Wednesday, June 20, 2012

Why U.S. Shale Gas Will not Be a Cookie Cutter Model

A new report of the International Energy Agency (IEA) on unconventional natural gas earlier this month predicted that “global exploitation of shale gas reserves could transform the world's energy supply by lowering prices, improving security and curbing carbon dioxide emissions.”  But unconventional gas revolution may fall short of its promise if social and environmental issues are not adequately addressed. The IEA report points out many common concerns about shale gas extraction in the U.S. and other countries.  Chiefly among them are groundwater and air pollution, dangers of structural faults in well drilling, disposal of flowback water, and emissions of polluting gases from wells, which are some of the factors of public skepticism about the industry’s safety.

As more countries begin to tap shale gas, the learning curve promises to be steep.  Countries with major shale gas reserves, such as China, Australia, Poland, and Canada, are aware of the long lead times, high capital and operational costs, necessary price environments to attract investment, and the importance of overcoming regulatory and environmental constraints before this resource becomes a reality.  Just this week, Europe’s biggest shale potential in Poland came under question and confusion after ExxonMobil pulled out of shale exploration in this Eastern European country due to unsatisfying findings, legislative foot dragging and complex geology.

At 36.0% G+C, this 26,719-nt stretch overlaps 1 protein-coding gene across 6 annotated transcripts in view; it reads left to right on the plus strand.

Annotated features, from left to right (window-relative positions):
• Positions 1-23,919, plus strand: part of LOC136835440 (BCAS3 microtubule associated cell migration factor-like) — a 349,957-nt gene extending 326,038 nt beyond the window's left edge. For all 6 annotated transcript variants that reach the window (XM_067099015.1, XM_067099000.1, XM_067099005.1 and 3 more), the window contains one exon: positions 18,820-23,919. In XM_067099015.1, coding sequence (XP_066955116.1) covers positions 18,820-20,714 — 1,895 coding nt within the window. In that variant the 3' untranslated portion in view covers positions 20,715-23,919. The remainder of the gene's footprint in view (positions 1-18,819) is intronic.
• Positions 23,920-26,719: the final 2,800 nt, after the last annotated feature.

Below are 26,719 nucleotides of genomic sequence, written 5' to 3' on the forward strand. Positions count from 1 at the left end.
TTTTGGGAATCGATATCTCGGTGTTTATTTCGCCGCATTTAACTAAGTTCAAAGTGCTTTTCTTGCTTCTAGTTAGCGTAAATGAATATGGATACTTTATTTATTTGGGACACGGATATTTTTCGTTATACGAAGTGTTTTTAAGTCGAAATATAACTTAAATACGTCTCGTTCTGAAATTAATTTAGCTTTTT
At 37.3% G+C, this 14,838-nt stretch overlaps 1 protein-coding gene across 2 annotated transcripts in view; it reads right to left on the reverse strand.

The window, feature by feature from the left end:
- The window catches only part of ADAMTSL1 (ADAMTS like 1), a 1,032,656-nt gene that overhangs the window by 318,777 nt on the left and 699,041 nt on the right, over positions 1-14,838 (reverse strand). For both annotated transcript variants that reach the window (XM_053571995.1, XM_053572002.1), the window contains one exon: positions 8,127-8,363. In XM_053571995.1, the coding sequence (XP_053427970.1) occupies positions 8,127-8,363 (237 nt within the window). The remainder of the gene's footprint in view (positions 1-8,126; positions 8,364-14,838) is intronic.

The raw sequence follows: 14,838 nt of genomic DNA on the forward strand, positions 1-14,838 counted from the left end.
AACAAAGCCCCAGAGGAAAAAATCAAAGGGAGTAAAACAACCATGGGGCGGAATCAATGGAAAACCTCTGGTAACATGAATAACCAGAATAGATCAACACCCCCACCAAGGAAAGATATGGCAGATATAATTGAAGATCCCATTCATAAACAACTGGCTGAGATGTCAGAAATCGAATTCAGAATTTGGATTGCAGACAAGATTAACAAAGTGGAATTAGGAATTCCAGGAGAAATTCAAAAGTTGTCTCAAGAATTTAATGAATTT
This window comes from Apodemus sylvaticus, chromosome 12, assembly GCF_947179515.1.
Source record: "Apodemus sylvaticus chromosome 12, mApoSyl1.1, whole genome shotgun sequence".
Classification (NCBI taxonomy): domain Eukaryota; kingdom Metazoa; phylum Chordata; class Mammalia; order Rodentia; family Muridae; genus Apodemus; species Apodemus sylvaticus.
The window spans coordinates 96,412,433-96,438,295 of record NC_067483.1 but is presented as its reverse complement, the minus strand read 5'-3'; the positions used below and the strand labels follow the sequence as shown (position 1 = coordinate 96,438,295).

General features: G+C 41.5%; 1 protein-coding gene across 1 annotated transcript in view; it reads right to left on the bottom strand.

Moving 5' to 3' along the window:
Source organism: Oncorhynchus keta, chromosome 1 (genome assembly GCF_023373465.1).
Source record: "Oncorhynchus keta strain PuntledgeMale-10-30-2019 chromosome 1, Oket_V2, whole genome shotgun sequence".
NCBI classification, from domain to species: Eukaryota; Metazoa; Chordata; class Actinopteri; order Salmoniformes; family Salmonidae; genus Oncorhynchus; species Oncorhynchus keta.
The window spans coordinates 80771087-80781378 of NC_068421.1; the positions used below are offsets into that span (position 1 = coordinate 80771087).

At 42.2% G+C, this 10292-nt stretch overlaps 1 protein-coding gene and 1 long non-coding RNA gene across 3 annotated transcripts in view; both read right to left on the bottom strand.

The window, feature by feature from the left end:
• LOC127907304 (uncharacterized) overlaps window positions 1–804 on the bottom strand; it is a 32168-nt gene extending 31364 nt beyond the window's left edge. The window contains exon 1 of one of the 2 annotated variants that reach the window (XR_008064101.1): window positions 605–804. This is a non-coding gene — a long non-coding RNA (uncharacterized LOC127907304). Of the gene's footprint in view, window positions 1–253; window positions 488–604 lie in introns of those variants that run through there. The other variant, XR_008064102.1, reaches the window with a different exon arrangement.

Conditions that existed in the U.S. to revolutionize this industry may not exist in other countries to easily replicate its success, which include geological differences, inadequate or lack of access to equipment, water, manpower, and infrastructure as well as complex land ownership issues. Because maturity of the shale gas industry outside the U.S. will take anywhere from five to ten years before it reaches commercial production levels, developments in this unconventional gas sector in America are likely to set the tone to other countries.  In other words, what happens in the U.S. shale gas is bound to have ramifications on the trajectory of the industry elsewhere because the U.S. is far ahead of the rest of the world in exploiting this energy source. 

As much as there is enthusiasm and effort to follow the footsteps of the American unconventional gas evolution, a possible serious incident in the U.S. shale gas may set the newly emerging industry back in the rest of the world.  Given an already complex set of costs and public concerns over hazards of shale gas in many countries, an incident in one country is likely to cause more stringent regulations, and even more moratoria, in others.  In such a scenario, costs of drilling and operations are likely to be even higher for investors and operators with an added challenge of winning hearts and minds of the distrustful public.  The U.S. may have brought down the costs of taking natural gas out shale rocks, but its global success and acceptance will hinge on minimal mistakes and no major disasters.

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